|Posted by bud98606 on January 7, 2013 at 2:45 PM||comments (0)|
I am becoming more and more excited about my Cornish bantams. For those of you who are not familiar with them, they are a fascinating breed. The most common varieties are Dark, White and White Laced Red, but they also come in Blue, Black, Jubilee, Blue Laced Red, Spangled, Mottled, Silver Laced, Buff and Columbian. I've also seen pictures of Barred, but i am not sure the Barred variety is recognized by the ABA (American Bantam Association). Since I raise Barred Plymouth Rocks, it only makes sense that I should try to develop my own strain of Barred Cornish Bantams! It may not work out well, but it will be fun to try! My first hatch of the season will be on January 18 and I will have Barred Rock Bantams and several varieties of Cornish Bantams coming out of the incubator and into the brooder.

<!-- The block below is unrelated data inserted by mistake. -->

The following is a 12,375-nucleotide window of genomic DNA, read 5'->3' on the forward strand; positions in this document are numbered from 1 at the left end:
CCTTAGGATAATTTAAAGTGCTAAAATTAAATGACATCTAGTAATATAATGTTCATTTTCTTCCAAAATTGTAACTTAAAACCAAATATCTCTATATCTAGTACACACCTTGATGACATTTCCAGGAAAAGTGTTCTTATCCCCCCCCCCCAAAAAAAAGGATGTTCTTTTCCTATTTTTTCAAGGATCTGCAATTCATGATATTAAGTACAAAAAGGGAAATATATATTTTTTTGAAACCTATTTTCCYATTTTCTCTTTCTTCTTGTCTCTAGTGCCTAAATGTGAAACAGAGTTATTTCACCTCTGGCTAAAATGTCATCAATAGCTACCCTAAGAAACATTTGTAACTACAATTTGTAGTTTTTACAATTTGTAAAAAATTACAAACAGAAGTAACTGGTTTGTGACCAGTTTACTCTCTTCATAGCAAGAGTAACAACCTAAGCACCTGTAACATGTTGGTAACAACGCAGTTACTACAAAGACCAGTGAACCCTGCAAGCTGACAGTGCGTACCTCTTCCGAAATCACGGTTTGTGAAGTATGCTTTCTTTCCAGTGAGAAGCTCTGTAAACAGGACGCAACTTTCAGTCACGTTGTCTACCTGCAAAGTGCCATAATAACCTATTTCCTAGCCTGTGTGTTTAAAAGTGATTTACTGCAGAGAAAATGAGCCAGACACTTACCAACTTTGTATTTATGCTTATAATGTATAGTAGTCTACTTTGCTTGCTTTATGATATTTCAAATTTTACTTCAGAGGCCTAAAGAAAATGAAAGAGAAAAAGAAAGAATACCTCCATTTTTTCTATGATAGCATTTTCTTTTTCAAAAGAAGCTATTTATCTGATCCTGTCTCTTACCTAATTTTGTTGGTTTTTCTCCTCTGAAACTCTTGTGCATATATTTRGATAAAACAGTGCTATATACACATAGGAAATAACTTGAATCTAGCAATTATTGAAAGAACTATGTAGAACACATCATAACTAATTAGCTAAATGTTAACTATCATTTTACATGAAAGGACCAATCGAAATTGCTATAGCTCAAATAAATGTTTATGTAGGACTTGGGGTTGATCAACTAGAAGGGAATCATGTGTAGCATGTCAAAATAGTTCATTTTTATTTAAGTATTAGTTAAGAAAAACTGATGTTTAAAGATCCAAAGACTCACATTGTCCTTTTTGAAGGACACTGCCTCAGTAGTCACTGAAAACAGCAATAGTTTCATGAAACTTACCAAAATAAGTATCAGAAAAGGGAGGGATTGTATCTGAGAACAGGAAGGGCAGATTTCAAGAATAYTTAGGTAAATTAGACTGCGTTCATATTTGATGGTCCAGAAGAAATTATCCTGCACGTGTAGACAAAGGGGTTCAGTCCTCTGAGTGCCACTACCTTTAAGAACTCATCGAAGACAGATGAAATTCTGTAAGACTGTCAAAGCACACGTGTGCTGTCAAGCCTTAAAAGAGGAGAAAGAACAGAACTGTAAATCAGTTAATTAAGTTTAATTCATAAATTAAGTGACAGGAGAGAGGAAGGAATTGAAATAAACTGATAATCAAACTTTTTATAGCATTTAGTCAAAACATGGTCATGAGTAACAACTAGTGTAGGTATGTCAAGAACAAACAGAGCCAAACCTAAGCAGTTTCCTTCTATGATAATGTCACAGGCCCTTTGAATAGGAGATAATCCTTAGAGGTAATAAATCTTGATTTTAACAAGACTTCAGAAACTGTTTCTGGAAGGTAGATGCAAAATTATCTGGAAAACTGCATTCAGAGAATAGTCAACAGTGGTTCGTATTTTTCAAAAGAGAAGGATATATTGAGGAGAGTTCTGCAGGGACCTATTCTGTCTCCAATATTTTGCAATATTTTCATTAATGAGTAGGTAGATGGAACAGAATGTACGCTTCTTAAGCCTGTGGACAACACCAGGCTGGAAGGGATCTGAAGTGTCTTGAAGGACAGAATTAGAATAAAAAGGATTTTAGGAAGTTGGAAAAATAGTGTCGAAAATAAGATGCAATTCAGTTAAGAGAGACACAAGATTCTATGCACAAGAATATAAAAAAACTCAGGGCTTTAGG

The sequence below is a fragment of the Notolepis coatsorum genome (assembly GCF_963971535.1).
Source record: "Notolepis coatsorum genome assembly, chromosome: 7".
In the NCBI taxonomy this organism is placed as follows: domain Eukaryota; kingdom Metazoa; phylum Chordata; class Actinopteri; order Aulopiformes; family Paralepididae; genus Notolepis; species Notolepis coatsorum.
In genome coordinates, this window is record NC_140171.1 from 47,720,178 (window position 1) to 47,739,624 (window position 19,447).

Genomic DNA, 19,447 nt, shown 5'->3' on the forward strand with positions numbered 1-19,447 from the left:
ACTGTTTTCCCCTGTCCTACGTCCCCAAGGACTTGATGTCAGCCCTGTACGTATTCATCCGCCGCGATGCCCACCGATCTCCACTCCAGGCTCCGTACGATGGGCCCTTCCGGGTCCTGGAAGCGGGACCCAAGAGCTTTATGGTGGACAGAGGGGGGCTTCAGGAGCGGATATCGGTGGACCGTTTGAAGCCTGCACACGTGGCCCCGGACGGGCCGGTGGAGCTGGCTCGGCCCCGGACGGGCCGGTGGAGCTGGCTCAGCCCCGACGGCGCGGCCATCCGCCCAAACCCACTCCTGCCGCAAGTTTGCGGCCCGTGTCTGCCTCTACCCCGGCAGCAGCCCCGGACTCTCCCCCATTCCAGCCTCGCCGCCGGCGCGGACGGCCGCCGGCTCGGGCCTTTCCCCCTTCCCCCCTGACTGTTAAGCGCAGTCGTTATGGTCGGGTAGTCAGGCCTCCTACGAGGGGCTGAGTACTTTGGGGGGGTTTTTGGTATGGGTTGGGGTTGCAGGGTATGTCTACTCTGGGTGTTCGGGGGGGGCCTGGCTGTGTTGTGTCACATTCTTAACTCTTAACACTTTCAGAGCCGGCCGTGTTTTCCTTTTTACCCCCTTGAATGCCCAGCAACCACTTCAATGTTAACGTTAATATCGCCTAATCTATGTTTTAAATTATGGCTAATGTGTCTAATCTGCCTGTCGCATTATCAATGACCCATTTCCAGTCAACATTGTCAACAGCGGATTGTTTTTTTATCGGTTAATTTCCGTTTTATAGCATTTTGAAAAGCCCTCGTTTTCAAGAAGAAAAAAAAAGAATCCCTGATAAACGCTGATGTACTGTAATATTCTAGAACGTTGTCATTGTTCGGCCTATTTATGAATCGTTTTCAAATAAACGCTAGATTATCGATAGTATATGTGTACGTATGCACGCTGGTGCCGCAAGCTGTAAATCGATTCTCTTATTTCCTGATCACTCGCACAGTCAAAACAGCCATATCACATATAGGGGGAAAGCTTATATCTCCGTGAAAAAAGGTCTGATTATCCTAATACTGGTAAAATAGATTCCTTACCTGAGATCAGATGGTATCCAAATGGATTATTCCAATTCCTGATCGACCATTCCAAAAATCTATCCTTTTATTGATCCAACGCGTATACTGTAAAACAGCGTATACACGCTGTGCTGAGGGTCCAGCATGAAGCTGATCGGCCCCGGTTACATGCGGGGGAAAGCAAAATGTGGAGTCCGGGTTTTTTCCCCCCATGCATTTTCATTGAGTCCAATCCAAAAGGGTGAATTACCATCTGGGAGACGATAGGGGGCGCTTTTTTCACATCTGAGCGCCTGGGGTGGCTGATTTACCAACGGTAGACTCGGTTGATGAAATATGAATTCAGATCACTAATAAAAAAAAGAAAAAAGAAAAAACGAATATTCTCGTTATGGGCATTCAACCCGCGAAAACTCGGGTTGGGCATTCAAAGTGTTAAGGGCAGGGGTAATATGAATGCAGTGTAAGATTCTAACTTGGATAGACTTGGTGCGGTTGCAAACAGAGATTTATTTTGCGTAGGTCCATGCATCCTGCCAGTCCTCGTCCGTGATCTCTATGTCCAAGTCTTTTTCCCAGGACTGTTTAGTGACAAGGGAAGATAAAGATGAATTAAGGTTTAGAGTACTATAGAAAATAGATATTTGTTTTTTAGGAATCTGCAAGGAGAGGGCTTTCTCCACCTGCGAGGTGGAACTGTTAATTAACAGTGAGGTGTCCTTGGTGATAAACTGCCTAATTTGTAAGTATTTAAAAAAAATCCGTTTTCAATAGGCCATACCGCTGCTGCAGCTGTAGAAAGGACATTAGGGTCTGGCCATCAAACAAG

Crossing a Cornish with a Rock is pretty much the original meat cross, so any birds that don't make it into the breeding pool can be harvested and utilized. Most breeders of exhibition birds cull heavily, and yes, that usually means destroying the birds that don't make the cut. When starting work on a new variety, the vast majority of the birds don't make the cut and they are destroyed and discraded. This way, at least those culls serve a useful purpose. using bantams as opposed to large fowl gives a bird that some call a cornish game hen.
Cornish are sometimes called the bulldog chicken as they have wide set legs, a huge breast that almost looks split down the middle, and a broad head with a fierce look. The fierce look is deceiving as these are some of the most docile birds I have ever raised, along with the rocks and reds.
I will be posting pictures of the chicks as they hatch and as they grow. If you stay tuned you will be able to see my progress, or possibly my lack of progress. It does take years to create a new variety!
|Posted by bud98606 on December 17, 2012 at 4:30 PM||comments (0)|